Ellis Parker Butler

(5 December 1869 - 13 September 1937 / Muscatine / Iowa / United States)

Why Washington Retreated - Poem by Ellis Parker Butler

1775

Said Congress to George Washington:
"To set this country free,
You'll have to whip the Britishers
And chase them o'er the sea."
"Oh, very well," said Washington,
"I'll do the best I can.
I'll slam and bang those Britishers
And whip them to a man."

1777

Said Congress to George Washington:
"The people all complain;
Why don't you fight? You but retreat
And then retreat again."
"That can't be helped," said Washington,
"As you will quite agree
When you see how the novelists
Have mixed up things for me."

Said Congress to George Washington:
"Pray make your meaning clear."
Said Washington: "Why, certainly --
But pray excuse this tear.
Of course we know," said Washington,
"The object of this war --
It is to furnish novelists
With patriotic lore."

Said Congress to George Washington:
"Yes! yes! but pray proceed."
Said Washington: "My part in it
Is difficult indeed,
For every hero in the books
Must sometime meet with me,
And every sweet-faced heroine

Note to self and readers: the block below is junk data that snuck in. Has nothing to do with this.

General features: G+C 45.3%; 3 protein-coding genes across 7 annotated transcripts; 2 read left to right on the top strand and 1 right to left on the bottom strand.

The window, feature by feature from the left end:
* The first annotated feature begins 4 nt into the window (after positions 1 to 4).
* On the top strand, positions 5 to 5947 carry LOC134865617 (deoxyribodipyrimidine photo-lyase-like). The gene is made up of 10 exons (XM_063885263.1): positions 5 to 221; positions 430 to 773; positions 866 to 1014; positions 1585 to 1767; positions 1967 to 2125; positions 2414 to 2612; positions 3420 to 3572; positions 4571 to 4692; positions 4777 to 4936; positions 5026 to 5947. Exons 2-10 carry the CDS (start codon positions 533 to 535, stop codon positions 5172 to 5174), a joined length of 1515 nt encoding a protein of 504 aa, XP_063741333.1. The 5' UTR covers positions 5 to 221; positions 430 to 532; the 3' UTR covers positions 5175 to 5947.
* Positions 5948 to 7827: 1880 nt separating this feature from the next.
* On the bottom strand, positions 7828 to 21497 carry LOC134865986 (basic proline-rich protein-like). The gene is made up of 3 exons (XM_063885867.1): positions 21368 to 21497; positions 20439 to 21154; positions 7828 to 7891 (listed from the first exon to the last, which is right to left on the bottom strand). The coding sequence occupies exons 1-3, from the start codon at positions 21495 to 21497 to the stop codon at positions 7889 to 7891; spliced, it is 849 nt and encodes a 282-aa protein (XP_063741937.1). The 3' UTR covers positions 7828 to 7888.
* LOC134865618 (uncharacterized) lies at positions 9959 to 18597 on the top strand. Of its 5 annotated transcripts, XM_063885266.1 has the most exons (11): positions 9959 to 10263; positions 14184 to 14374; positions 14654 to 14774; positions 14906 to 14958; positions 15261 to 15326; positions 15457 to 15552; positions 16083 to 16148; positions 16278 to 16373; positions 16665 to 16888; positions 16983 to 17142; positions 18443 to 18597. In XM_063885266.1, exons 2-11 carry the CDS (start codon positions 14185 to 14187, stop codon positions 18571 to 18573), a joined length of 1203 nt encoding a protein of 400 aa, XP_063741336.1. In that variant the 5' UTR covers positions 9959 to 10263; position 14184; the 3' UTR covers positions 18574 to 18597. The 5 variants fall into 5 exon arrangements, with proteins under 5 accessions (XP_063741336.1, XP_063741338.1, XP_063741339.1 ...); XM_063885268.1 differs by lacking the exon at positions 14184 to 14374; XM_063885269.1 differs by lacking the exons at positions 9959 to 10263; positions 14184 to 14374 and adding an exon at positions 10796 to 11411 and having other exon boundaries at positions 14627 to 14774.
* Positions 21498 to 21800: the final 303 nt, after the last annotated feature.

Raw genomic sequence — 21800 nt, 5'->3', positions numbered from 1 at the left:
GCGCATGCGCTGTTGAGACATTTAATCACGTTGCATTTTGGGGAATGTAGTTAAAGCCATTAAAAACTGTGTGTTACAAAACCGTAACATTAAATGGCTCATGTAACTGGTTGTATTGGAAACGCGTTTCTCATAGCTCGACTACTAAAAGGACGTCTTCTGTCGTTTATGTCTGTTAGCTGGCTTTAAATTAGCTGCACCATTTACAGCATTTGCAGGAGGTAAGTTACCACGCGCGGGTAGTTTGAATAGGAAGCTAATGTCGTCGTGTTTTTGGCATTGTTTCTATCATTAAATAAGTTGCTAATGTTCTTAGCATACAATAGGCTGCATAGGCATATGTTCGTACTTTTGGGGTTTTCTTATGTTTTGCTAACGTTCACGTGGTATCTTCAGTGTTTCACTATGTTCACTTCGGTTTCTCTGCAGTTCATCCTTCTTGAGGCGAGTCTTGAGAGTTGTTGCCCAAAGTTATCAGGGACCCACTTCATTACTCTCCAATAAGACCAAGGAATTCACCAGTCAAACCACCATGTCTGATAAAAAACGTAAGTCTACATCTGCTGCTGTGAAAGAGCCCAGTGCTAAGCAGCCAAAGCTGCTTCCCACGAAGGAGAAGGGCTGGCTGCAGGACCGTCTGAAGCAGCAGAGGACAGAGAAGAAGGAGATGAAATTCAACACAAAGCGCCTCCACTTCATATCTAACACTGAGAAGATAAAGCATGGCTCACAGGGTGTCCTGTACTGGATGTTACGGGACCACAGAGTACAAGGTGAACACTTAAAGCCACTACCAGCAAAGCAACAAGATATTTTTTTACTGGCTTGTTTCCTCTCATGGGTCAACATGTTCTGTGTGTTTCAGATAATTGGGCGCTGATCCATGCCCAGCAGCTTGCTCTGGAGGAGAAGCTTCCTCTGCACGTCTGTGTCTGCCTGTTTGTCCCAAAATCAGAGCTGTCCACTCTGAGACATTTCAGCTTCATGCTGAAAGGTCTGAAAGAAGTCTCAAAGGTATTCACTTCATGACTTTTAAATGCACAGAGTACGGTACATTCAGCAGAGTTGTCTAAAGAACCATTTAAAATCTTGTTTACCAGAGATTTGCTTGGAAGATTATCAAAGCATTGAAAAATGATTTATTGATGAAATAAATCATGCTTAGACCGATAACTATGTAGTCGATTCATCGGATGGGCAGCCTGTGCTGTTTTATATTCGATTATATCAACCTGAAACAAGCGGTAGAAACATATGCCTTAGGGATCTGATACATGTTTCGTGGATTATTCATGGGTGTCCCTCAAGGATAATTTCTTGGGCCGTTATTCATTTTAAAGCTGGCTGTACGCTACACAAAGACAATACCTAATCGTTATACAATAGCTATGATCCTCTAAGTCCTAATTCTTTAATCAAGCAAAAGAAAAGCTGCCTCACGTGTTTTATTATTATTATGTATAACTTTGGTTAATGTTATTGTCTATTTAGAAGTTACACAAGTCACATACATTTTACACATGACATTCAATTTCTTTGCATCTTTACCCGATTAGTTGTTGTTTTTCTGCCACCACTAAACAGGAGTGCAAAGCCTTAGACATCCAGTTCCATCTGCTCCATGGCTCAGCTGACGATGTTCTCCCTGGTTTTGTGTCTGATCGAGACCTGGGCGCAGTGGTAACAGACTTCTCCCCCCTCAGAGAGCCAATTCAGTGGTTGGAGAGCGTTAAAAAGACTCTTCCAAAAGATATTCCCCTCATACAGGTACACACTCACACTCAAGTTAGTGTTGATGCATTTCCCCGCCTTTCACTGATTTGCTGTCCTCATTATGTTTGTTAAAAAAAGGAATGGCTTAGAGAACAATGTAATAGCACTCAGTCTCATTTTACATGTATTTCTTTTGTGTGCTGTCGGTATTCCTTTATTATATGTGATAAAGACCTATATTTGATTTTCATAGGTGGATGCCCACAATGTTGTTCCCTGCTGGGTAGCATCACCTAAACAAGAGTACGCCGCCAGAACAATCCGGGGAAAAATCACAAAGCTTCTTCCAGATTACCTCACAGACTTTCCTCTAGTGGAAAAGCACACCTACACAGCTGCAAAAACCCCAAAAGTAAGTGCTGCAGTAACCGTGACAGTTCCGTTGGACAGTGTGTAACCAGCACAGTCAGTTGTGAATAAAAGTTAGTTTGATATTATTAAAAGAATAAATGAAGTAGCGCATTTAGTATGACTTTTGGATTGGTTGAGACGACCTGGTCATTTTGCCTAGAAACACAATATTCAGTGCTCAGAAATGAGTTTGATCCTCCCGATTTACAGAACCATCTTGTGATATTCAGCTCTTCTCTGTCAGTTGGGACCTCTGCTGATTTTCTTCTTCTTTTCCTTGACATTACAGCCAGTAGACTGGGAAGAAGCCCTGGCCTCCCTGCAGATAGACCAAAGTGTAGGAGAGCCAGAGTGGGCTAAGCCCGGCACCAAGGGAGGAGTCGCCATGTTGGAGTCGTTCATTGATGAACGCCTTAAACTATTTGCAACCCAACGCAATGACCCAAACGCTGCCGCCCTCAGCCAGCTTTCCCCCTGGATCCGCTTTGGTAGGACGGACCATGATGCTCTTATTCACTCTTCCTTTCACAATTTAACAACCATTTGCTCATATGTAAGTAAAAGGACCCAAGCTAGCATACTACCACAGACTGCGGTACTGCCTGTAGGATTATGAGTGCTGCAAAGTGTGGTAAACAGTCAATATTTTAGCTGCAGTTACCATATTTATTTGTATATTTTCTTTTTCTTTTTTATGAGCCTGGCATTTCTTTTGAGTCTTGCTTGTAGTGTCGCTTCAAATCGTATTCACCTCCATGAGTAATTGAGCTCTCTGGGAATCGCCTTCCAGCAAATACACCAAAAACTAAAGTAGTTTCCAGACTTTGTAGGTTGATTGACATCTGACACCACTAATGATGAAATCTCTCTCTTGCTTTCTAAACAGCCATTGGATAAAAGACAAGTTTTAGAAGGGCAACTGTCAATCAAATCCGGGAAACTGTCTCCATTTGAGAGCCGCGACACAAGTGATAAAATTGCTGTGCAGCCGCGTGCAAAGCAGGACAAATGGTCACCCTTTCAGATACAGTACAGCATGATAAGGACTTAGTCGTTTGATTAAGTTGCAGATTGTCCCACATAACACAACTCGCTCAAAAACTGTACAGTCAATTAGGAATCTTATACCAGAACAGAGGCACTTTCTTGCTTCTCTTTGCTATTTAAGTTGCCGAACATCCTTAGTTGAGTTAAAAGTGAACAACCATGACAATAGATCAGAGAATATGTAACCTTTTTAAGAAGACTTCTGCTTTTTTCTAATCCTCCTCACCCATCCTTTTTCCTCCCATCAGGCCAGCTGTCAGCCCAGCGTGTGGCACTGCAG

I must kiss gallantly."

Said Congress to George Washington:
"But why must you retreat?"
Said Washington: "One moment, please,
My story to complete.
These hero-folk are scattered through
The whole United States;
At every little country town
A man or maiden waits."

To Congress said George Washington:
"At Harlem I must be
On such a day to chat with one,
And then I'll have to flee
With haste to Jersey, there to meet
Another. Here's a list
Of sixty-seven heroes, and
There may be some I've missed."

To Congress said George Washington:
"Since I must meet them all
(And if I don't you know how flat
The novels all will fall),
I cannot take much time to fight,
I must be on the run,
Or some historic novelist
Will surely be undone."

Said Congress to George Washington:
"You are a noble man.
Your thoughtfulness is notable,
And we approve your plan;
A battle won pads very well
A novel that is thin,
But it is better to retreat
Than miss one man and win."

Said Congress to George Washington:
"Kiss every pretty maid,
But do it in a courtly way
And in a manner staid --
And some day when your sword is sheathed
And all our banners furled,
A crop of novels will spring up
That shall appal the world."


Submitted by John Martin


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Read poems about / on: hero, kiss, war, spring, people, sea, running



Poem Submitted: Monday, January 13, 2003



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